If the work, whether that’s the number of repetitions performed, weight lifted, or any number of other things, if that doesn’t change, then your body won’t continue to get stronger, lose fat, or put on lean muscle.
This is not to say that you have to turn every movement into strength versions of the Funky Chicken with a lot of elaborate choreography in order to “confuse” your muscles, nor do you have to keep pursuing more (more weight, reps, etc.) when you feel like you’ve pushed yourself as far as you can go on any one thing.
This is more about strategically mixing up the work and having a simple plan to do so.
By the way, if you’ve not yet worked out at 513FIT, email me (Charlie) at firstname.lastname@example.org about trying a week for free.
One of the cornerstones of 513FIT classes is strength work. There are other things we do like core, ground work, mobility, and conditioning, and those can be adjusted up or down as well, but those aren’t my primary focus of this post.
Let’s say that you’ve been attending classes for a while and you’re starting to hit a plateau. You can do the same number of push-ups, do the same number of kettlebell swings with the same weight, and while you’d like to improve, you’re doing as much weight as you can handle safely and don’t want to get injured.
Instead of settling into routine or banging your head against a wall, make it a point to strategically mix up the work. This will mean intentionally choosing weights that are lighter than you normally use and getting in more reps.
Or this will mean picking bigger weights or more challenging variations, doing fewer reps, and not working for the entire interval. The exercise police won’t pull you over for stopping before the timer goes off.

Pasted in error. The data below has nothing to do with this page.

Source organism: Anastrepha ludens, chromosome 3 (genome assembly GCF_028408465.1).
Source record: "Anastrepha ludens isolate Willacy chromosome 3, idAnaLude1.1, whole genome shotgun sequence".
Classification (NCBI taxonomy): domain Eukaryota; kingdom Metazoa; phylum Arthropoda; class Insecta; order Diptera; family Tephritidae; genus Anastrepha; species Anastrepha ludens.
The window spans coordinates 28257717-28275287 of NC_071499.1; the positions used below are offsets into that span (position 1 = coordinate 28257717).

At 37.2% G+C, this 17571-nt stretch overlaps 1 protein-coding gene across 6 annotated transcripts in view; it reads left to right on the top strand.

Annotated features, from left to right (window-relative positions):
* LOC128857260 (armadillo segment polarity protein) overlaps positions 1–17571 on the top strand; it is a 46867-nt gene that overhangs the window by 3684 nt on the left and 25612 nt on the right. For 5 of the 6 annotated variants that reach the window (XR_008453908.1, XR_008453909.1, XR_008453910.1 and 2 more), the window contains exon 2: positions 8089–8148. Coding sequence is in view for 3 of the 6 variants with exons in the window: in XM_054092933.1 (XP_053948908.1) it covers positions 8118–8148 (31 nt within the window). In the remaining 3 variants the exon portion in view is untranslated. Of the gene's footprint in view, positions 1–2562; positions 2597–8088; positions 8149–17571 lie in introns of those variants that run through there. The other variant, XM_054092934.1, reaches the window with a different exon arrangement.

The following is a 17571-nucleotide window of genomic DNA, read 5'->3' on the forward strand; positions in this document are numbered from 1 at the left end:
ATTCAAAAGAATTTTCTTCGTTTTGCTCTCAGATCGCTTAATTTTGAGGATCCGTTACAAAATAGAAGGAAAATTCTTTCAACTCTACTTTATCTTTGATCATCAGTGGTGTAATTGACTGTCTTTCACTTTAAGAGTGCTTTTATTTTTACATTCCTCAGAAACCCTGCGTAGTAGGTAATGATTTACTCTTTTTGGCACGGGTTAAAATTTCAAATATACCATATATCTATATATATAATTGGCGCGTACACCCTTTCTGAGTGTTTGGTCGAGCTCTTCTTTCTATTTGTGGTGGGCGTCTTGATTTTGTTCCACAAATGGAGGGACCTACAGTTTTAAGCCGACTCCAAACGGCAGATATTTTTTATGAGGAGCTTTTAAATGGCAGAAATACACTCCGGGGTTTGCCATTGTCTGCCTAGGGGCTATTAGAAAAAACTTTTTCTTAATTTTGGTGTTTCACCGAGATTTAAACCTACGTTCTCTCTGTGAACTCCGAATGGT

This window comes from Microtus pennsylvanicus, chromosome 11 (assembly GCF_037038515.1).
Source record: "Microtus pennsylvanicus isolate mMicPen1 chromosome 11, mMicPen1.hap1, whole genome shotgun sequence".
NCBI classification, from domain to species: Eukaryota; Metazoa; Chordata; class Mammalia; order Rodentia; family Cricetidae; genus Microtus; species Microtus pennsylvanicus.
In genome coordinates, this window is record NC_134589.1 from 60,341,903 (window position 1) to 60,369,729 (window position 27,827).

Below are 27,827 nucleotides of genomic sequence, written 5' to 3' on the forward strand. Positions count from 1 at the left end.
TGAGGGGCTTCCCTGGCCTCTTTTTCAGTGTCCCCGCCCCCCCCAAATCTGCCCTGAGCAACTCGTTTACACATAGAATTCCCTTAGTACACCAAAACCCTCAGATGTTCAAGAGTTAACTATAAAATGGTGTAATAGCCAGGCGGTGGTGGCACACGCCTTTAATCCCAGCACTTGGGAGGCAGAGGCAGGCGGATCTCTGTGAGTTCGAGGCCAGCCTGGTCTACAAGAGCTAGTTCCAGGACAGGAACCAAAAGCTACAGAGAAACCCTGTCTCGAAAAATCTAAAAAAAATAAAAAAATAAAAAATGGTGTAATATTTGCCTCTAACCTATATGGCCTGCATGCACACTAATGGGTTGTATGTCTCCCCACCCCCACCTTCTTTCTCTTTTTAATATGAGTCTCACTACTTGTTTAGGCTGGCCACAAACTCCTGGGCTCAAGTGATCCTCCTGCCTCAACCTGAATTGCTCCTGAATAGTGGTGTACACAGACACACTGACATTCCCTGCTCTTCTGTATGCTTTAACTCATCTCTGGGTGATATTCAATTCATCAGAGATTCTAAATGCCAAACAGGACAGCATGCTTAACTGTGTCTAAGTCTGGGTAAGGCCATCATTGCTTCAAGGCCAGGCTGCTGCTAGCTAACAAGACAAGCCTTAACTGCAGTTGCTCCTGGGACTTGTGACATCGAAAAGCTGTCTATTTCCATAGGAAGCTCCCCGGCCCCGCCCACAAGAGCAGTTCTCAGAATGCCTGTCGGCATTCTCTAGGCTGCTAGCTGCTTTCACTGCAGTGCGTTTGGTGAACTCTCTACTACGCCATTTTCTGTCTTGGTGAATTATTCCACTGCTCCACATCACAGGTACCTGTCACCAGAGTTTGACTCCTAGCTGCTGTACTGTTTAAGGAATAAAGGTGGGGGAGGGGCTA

To keep it simple, if you do that, I’d recommend working a particular rep range for up to 8 weeks and then changing gears.
And, while this all looks super cool and fancy, there is still this thing called life which has a way of throwing curve balls at us. Adjust accordingly. In some cases it’s better to show up, move a bit, and call it a workout rather than push through with a hard effort when you’re feeling tired or run down.
To reiterate, we’re talking about the strength aspect of the workout. These fall into four main movement patterns that train the entire body, along with a few that are more targeted.
The Big Four
- Hip Hinge: Deadlift, Good Morning, KB Swing, Side Lunge, Single Leg RDL
- Push: Push-ups, Judo Push-ups, Dips, One or two arm overhead presses
- Pull: Inverted Row, 1 or 2 DB row, Drag Curls, Curl & Ext. rotation
- Knee Dominant: Squat, Lunge
These are the main movements that I’m referring to in changing up the work.
To make a movement harder, here are a few basic rules to follow:
- Increase the weight
- Decrease assistance (IE don’t use your legs to help on the way down with dips)
- Increase the range of motion (IE step off the edge or the mat for reverse lunges
- One limb instead of two (IE archer push-ups, lunges, split squats, 1L RDL’s)
To sum up, there’s no good reason to stay stuck in a plateau. You don’t have to get bored, nor do you have to try to run through a brick wall. Just mix up the workload and keep things fresh.
If you’d like to try a week of classes for free, email me at email@example.com and you can get started.